WASHINGTON — In an exceedingly rare Sunday evening session, the Senate moved toward altering the Patriot Act, but sections of the law still expired at midnight. Here are the key paragraphs from the New York Times on what that means:
The expiration of three key provisions of the Patriot Act means that, for now, the N.S.A. will no longer collect newly created logs of Americans’ phone calls in bulk. It also means that the F.B.I. cannot invoke the Patriot Act to obtain, for new investigations, wiretap orders that follow a suspect who changes phones, wiretap orders for a “lone wolf” terrorism suspect not linked to a group, or court orders to obtain business records relevant to an investigation.
However, the Justice Department may invoke a so-called grandfather clause to keep using those powers for investigations that had started before June 1, and there are additional workarounds investigators may use to overcome the lapse in the authorizations.
Unlike the pre-Memorial Day stalemate, the Senate did advance a procedural motion on a House-passed bill that would get the government out of bulk call data collection. Georgia Republican U.S. Sens. Johnny Isakson and David Perdue were among 20 senators who changed their minds over the recess and voted to proceed to the House bill.
The difference was the playing field: Before Memorial Day, Perdue and Isakson had a choice between the House’s USA Freedom Act and extending the Patriot Act as is, and they chose the latter. Both votes failed.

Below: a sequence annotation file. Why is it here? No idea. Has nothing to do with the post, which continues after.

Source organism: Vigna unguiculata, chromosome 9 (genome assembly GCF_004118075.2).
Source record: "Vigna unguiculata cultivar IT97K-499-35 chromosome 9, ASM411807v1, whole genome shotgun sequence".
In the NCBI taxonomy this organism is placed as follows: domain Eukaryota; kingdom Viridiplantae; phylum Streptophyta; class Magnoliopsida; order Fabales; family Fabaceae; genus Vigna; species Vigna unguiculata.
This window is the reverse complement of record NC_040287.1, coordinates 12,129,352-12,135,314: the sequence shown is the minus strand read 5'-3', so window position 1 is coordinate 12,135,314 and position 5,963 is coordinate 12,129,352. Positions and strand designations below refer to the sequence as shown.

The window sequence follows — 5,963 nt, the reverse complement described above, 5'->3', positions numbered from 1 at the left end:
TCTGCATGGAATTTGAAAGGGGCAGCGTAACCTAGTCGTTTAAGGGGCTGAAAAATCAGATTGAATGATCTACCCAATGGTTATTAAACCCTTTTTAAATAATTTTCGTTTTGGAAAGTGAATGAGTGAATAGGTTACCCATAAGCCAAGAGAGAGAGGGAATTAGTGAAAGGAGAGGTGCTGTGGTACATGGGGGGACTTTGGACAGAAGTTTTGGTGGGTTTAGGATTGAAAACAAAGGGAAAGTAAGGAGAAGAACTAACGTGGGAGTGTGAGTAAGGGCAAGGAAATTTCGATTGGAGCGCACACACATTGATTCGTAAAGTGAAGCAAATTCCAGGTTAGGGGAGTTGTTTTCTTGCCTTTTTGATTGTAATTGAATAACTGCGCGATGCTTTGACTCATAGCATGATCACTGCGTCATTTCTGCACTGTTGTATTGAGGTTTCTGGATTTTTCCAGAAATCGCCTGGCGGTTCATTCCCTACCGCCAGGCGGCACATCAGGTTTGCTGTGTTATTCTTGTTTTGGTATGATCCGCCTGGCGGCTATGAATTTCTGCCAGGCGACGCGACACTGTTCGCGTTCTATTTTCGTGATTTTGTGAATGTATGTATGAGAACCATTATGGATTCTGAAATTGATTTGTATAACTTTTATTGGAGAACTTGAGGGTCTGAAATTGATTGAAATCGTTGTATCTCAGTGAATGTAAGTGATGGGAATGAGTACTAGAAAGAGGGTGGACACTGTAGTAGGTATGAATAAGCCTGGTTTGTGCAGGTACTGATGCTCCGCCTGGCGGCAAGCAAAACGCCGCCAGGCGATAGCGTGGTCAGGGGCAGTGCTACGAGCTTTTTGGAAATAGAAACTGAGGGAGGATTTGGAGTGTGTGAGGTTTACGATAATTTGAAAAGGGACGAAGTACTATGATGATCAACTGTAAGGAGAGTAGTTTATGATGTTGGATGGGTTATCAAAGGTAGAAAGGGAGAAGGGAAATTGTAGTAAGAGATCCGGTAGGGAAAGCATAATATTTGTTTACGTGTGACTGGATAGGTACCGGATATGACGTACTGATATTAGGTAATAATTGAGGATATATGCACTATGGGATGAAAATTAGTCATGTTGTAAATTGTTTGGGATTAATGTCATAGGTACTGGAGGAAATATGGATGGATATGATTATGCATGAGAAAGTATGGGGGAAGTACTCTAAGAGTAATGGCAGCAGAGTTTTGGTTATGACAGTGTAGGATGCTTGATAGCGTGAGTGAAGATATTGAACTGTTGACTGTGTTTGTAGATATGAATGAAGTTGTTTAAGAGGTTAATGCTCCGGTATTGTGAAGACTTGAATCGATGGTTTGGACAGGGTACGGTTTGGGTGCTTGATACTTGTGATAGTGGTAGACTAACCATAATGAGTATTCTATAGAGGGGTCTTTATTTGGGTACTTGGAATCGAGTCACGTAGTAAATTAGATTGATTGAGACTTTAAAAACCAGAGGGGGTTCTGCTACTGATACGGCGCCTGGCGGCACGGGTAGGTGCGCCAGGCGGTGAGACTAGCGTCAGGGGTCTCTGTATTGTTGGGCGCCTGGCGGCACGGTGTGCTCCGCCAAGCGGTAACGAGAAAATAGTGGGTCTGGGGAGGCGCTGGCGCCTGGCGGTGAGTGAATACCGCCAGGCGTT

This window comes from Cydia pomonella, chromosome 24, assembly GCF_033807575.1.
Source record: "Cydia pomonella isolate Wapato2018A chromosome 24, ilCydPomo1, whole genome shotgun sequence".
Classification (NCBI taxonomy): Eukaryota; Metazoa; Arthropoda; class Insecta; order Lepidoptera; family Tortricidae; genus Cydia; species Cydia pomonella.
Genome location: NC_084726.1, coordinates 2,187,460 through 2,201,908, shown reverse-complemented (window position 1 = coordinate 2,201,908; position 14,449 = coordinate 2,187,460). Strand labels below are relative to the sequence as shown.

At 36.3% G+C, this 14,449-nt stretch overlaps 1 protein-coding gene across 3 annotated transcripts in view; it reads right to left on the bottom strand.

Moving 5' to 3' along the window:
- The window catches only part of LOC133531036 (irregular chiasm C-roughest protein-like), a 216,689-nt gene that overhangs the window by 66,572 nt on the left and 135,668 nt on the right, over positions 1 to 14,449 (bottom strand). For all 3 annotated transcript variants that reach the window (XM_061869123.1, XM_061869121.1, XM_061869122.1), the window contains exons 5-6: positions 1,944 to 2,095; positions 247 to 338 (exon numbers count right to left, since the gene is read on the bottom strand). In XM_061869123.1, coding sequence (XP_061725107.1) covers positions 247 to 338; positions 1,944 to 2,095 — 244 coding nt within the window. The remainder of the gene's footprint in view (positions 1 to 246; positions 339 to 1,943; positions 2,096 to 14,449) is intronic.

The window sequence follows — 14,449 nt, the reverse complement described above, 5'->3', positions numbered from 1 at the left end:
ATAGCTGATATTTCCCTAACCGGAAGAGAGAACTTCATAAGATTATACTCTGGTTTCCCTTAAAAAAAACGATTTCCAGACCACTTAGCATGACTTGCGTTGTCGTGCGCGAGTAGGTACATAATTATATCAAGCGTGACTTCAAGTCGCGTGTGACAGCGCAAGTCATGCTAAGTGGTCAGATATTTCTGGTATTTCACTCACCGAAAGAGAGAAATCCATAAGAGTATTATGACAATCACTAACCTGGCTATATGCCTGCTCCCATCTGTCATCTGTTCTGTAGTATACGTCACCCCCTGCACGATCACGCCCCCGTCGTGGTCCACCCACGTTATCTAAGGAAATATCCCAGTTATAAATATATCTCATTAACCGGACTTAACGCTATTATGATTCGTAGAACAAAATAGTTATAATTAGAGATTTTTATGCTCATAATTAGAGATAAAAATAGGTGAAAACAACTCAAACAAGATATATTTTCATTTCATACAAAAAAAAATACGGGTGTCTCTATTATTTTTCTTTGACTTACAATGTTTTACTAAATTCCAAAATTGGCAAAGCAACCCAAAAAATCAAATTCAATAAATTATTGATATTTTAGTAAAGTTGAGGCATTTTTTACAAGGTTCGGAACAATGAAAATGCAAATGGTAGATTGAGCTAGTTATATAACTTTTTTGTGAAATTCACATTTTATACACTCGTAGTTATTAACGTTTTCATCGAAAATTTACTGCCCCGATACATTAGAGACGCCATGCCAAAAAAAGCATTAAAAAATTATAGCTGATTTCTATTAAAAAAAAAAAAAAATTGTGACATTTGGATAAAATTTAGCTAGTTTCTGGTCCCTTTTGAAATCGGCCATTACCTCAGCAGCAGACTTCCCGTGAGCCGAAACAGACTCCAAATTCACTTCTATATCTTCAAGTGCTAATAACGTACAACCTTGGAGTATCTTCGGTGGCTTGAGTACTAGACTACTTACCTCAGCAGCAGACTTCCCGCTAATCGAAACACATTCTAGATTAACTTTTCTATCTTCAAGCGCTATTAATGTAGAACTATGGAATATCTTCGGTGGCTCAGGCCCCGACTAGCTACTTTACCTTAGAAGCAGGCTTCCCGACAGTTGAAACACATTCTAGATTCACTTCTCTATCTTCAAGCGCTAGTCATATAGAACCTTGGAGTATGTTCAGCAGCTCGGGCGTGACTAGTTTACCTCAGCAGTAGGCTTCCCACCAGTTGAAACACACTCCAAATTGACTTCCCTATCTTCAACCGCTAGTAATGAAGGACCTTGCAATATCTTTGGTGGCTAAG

Sunday night, Majority Leader Mitch McConnell only put the House bill up as a chance to move toward restoration of at least some of the Patriot Act authorities.
Said Isakson spokeswoman Amanda Maddox:
“While Senator Isakson still has serious concerns about the USA Freedom Act and wants to see improvements, he has even more serious concerns about allowing intelligence authorities that are vital to our national security to expire completely.”
Perdue, according to a spokeswoman, had similar thinking and is looking for opportunities to strengthen the bill through amendments. McConnell will limit that process, though, to block Sen. Rand Paul — who has managed to irritate nearly all of his colleagues with procedural delays — from offering his amendments.
The Senate is back at noon to resume work on the bill. If they amend it, which seems likely, it would go back to the House.
Atlanta Journal Constitution